ODU to Award Anne Donovan ('83) an Honorary Degree at Fall Commencement
By ODU Athletics
Dec. 7, 2008
Old Dominion University basketball great Anne Donovan ('83) will be one of four alumni who will be awarded honorary degrees at its 109th commencement ceremonies on Saturday, Dec. 13, at the Ted Constant Convocation Center.
More than 1,800 students are eligible to graduate this semester, and nearly 1,000 are expected to participate in the two ceremonies. Virginia governor Timothy M. Kaine will speak to graduates from the colleges of Arts and Letters, Business and Public Administration and Health Sciences at 9 a.m., and Washington Post columnist Kathleen Parker will speak to graduates from the colleges of Engineering and Technology, Education and Sciences at 2 p.m.
Old Dominion will award Honorary Doctor of Humane Letters degrees to four alumni: Delores Johnson Brown and Patricia Turner, members of the original "Norfolk 17" who integrated the city's public schools; Robert L. Fodrey Sr., a former Board of Visitors member and longtime ODU supporter; and Anne Donovan, who coached the U.S. women's basketball gold-medal team at the Summer Olympics in Beijing. Turner and Fodrey will receive their degrees at the morning ceremony; Brown and Donovan will be awarded their degrees during the afternoon program.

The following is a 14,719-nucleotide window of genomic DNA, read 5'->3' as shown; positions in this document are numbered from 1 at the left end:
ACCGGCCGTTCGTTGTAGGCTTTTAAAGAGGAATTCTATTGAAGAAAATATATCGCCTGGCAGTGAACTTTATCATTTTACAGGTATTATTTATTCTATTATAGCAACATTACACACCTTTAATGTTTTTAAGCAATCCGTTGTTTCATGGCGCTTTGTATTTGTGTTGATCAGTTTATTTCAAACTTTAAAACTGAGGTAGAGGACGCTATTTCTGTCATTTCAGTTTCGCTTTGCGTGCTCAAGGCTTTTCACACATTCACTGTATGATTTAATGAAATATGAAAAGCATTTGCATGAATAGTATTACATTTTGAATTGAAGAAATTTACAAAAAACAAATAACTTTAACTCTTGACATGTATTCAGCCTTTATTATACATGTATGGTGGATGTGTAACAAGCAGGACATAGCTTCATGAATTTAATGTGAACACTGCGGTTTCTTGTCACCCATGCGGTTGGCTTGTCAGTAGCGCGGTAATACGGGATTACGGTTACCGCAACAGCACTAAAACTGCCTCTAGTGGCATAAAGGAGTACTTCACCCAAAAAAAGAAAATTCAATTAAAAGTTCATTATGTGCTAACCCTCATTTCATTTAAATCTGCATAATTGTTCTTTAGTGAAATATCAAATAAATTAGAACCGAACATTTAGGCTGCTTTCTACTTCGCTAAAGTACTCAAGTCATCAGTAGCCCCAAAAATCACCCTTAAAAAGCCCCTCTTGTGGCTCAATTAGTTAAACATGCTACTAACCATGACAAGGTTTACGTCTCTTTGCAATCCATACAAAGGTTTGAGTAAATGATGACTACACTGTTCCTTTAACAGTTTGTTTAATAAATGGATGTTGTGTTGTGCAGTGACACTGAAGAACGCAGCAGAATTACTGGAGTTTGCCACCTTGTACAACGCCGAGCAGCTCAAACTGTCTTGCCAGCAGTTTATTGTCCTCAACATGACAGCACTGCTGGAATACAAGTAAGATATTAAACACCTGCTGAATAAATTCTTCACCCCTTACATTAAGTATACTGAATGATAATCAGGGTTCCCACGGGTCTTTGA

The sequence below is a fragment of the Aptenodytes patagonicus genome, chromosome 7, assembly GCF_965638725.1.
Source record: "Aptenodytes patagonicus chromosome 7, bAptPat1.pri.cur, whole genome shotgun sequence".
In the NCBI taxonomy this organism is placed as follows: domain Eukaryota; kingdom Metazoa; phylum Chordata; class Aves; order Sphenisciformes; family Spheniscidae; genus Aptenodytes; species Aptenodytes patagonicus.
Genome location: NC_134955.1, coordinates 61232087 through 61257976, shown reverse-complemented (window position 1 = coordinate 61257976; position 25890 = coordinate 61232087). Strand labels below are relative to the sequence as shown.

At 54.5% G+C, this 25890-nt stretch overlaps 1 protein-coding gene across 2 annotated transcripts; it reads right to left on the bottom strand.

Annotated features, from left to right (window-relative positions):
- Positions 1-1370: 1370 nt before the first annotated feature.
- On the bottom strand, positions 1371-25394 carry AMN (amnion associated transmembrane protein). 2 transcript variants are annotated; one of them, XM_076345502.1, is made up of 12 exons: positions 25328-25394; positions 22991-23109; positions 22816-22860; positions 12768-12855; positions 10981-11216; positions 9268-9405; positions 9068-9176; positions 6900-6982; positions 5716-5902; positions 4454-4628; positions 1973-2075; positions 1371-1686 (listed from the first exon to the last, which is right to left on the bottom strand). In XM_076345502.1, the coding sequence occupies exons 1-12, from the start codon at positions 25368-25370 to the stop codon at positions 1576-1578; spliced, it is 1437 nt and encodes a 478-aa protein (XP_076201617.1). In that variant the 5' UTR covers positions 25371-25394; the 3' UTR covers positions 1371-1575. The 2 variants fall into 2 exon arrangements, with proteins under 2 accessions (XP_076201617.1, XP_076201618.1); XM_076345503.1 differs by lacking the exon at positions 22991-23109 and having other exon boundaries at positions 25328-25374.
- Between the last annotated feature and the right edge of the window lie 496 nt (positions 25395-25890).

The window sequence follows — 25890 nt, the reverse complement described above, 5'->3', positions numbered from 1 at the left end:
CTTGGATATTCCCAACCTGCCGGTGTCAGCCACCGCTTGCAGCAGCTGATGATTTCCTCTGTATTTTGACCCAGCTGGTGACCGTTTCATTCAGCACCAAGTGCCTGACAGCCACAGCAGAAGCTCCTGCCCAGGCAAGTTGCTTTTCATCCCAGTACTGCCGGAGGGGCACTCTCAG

Donovan graced the sport of women's basketball at ODU from 1979-83, helping lead the Lady Monarchs to a national championship in 1980 and two more Final Four appearances.
In 2008, as head coach of the U.S women's basketball team at the Summer Olympics, she led the squad to the gold medal, making her the first person to win gold as both a player and head coach. A three-time Olympian during her playing days, Donovan won gold as a member of the 1984 and 1988 U.S. Olympic teams, served as an assistant coach for Team USA during its gold medal wins in 1998, 2002 and 2004, and was named head coach for 2006-08.
During her collegiate career, Donovan was recognized by virtually every postseason and All-America squad. After completing her four years at ODU with a 3.5 cumulative average in her major of leisure studies, she received an NCAA postgraduate scholarship. Her collegiate achievements culminated in 1983 when she won the Naismith Trophy, which is presented annually to the nation's top player. Donovan is the all-time leading scorer and rebounder in ODU history, and she still ranks as the NCAA's all-time leading shot blocker with 801.
Donovan, who has played and coached at both the collegiate and professional levels, led the Seattle Storm to the WNBA championship in 2004 as head coach. An internationally recognized ambassador for her sport, she is a member of the Basketball Hall of Fame and the Women's Basketball Hall of Fame.
Fodrey, a retired director of the U.S. Navy's Regional Office of Civilian Manpower Management in Norfolk, is credited with 41 years of federal service with the Navy in Hampton Roads and has served as a tireless volunteer to both ODU and the community.